Recently purchased by Michael Cannon (of Devenish & Magic Pub Co. fame), aided by Paul Beadle (Greenall Managed House fame), has clearly stated that concentration on food is the wise option for its 132-pub estate. Its beer is produced under contract by the Dorset Thomas Hardy Brewery. It completed its first pub refurbishment 40 days after the takeover (The Village Inn, the sole pub in Berinsfield, Oxon.).
Wolverhampton & Dudley
Plans 40 more Varsity "student-friendly" pubs, making 49. They concentrate on food, drink & conversation, with no discounted drinks, big TVs or video games.
Has just opened a Wetherspoon-style venue in Manchester, The Goose: smoke-free areas, quiet, food oriented, and low beer prices.

Star City

Moreover all these appear small fry when considered against Birmingham's planned 75M Star City Leisure complex - a 25 acre site next to Spaghetti Junction. It is a multi-million pound reclamation programme funded by Birmingham Heartlands Development Corporation involving the removal of 100,000 tons of rubble with new access roads & roundabouts already built.

The site will feature from Scottish & Newcastle alone four outlets:

It will also have from First Leisure a Heroes Sports Bar, supplied by Scottish & Newcastle.

In a project of this magnitude only the big can compete. No small pub chain or individual Free House will be able to exist alongside the giants. No micro brewer (certainly) or regional (probably) will be able to strike up supply agreements if the nationals so choose.

Follow-up April 2001

The alternative

However, as concerning as these developments are - which must be viewed collectively - there are signs that some companies are beginning to reassess or simply never sought to play the game.

Is about 400 pubs under the 4312 Beer Orders limit which would require it to sell some off. It has announced (less than 6 months after proclaiming the great plan) a switching of expenditure away from megapubs into other leisure concepts. Some has even gone to Whitbread Pub Partnerships, its tenant and lease division, to secure 14 new pubs after years of disposal. It's planning to turn the closed Flowers brewery in Cheltenham into a 30M leisure centre and perhaps a micro-brewery. It's just announced the sell-off of 75 of its smaller pubs to the Alehouse pubco and it's one of the retailers experimenting with linked retail chains, e.g. having a Costa Coffee cafe within a Hogshead. For a while it seemed to have an interest in taking over Regent Inns but that's not a themed chain.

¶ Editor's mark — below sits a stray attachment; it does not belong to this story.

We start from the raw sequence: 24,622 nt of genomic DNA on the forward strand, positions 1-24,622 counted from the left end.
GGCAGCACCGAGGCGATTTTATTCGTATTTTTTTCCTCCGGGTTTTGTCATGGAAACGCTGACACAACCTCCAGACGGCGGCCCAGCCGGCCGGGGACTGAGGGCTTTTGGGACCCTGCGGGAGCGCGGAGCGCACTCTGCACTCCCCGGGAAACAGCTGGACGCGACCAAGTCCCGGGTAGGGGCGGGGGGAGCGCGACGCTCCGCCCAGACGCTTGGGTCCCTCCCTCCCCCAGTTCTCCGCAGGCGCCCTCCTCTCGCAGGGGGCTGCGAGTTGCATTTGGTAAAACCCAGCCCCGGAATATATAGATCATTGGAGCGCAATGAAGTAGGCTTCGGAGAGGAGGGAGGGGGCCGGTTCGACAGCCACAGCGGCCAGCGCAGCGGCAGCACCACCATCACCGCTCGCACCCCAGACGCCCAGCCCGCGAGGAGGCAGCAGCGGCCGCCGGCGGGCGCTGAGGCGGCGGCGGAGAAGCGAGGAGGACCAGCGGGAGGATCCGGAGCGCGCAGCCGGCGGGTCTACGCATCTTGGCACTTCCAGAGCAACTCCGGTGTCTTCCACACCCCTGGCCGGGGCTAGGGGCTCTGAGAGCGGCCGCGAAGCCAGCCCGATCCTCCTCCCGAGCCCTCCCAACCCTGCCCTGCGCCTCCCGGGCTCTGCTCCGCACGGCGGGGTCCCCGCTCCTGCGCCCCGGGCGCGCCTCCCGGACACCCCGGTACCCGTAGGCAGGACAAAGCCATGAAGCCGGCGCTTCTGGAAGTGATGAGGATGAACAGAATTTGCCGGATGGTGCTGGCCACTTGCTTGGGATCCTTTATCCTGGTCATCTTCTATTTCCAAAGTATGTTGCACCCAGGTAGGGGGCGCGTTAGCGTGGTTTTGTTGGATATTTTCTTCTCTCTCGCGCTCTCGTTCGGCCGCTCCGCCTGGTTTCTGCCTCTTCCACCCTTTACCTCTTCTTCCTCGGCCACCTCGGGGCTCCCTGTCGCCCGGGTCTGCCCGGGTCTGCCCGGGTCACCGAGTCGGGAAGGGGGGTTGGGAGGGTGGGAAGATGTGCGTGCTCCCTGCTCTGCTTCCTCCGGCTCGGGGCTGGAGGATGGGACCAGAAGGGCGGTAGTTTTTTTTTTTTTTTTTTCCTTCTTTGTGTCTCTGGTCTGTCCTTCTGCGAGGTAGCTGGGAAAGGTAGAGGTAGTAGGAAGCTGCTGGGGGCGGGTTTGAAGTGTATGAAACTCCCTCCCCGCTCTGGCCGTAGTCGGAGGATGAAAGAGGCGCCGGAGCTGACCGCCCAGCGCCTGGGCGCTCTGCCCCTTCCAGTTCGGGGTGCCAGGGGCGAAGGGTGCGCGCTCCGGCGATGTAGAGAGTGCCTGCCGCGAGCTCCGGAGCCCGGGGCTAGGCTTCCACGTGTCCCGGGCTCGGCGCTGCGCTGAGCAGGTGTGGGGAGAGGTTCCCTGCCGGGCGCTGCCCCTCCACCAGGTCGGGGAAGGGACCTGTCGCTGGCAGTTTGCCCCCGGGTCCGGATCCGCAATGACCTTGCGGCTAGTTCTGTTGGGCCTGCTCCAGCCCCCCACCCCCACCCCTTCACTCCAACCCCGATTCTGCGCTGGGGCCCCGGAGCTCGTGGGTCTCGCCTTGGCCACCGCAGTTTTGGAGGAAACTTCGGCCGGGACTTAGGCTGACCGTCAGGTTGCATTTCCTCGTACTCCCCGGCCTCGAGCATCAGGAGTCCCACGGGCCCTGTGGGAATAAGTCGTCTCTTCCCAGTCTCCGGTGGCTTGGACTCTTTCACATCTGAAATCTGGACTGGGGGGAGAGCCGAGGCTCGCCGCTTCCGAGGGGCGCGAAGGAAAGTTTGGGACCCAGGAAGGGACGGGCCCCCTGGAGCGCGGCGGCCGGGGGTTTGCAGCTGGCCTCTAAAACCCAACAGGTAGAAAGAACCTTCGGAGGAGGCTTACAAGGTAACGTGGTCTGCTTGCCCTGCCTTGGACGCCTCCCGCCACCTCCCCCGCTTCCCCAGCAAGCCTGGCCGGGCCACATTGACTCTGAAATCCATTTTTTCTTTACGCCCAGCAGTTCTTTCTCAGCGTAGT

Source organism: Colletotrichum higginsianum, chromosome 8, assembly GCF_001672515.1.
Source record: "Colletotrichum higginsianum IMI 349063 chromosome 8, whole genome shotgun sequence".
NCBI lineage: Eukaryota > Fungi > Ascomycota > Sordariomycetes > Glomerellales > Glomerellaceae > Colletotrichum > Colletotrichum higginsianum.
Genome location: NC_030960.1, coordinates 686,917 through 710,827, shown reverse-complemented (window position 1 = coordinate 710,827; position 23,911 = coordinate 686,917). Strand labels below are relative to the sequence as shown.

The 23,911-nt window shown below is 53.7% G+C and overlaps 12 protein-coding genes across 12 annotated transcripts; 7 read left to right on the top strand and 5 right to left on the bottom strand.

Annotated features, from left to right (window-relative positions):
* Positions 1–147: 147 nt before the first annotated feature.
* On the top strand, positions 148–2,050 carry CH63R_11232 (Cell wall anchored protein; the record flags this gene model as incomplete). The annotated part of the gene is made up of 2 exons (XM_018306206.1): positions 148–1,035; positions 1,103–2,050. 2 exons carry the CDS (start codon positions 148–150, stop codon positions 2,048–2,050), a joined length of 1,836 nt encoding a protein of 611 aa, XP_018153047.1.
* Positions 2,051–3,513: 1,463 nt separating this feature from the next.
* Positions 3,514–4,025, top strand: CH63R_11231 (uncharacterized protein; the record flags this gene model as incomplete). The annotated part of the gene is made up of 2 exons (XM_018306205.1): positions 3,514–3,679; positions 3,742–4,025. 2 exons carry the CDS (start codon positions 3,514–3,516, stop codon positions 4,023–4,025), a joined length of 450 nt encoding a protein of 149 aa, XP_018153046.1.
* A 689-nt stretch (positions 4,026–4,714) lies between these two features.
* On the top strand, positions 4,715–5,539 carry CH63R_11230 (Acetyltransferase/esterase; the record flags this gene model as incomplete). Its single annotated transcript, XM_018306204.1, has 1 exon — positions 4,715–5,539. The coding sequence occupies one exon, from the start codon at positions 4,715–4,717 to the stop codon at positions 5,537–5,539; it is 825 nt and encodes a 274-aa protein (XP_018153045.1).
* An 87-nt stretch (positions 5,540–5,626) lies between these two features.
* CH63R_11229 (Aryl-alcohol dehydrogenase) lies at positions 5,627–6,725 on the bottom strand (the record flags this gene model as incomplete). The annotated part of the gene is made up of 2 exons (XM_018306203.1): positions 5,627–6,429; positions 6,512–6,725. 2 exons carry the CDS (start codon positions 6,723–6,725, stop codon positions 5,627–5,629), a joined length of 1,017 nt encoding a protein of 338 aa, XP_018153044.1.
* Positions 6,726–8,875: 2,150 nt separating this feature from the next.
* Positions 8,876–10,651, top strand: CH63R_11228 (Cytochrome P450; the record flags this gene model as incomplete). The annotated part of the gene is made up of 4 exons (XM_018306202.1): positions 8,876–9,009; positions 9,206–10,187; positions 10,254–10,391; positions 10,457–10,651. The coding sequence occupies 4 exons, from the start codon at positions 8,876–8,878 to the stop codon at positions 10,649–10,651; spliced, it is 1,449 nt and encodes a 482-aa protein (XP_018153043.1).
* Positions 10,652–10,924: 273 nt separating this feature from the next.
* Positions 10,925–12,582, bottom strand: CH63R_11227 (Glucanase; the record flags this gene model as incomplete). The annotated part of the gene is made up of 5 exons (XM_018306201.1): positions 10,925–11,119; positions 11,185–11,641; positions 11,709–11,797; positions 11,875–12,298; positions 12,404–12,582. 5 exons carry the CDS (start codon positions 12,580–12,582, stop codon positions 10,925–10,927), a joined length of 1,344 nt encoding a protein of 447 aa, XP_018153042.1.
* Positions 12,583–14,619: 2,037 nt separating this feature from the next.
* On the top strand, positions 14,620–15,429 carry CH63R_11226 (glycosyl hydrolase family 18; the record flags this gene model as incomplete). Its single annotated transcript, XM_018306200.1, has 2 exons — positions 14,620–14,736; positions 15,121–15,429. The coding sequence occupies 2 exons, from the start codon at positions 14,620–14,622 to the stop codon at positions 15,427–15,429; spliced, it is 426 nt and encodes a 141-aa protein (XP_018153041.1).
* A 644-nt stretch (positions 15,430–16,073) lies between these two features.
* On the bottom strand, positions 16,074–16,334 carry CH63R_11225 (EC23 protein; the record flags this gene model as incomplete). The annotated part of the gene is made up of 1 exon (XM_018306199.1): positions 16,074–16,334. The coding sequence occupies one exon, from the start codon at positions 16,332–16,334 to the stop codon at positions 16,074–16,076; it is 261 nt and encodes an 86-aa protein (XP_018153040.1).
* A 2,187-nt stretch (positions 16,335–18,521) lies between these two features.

There's a rumour of a possible takeover by Granada and of a bid for First Leisure (currently run by Michael Grade).
Allied Domecq
One AD executive, Tony Hale, said at the recent AGM that huge investment into megapubs only diverts money from one outlet to another. (Surprise! It's not "new money".) Another executive, Andrew Knight, said AD believes passionately in the future of unbranded and community pubs.
Their "Going for Growth" programme has trained over 1000 managers in pub leadership skills.
As an aside, they get the prize for silliest Internet domain name in the industry: (why not, for instance?)
Are planning to pull out of town centres in favour of community and tenanted pubs. They bought the Newt & Cucumber youth-oriented chain from Unicorn Inns in 1995 but now plan to sell or convert them.
JD Wetherspoon
Tim Martin now talks of "individualised pubs", accepting he has built some too large & needs to give "architects more freedom with design". He plans to spend 100M on 80 new outlets (creating 2000 jobs).

Small is beautiful

Some of the smaller companies appear very bullish, enough to buy and strengthen their traditional base.
Shepherd Neame, Kent
With profits up 9%, is to raise investment in its pubs and is interested in strategic purchases.
Cains, Liverpool
Has purchased and is looking for a few more sites to sell its successful brews outside its immediate trading area.
Mitchells, Lancaster
Has reinforced its commitment to its core business by announcing a 5-year plan to double its estate to 200 and a 750,000 project on its existing brewing site of a museum and tourist centre.
Charles Wells, Bedford
Has developed Cox's Yard, Stratford-Upon-Avon, as a pub, museum, brasserie, tea shop and conference centre. The brewing kit from the Ancient Druids, Napier Street, Cambridge was transferred.
The uniqueness of the British pub is celebrated by everyone. The variety in style of outlet, the variety of product, the variety of people have long been central to the pub's success. The growth of the branded and megapubs tends to go against this tradition. The McDonaldisation (literally in the case of The Churchill, Madingley Road) or the Firkinisation of the brewing & pub industries helps only the very big player.

See also Back to Basics and Brewery and Pubco News.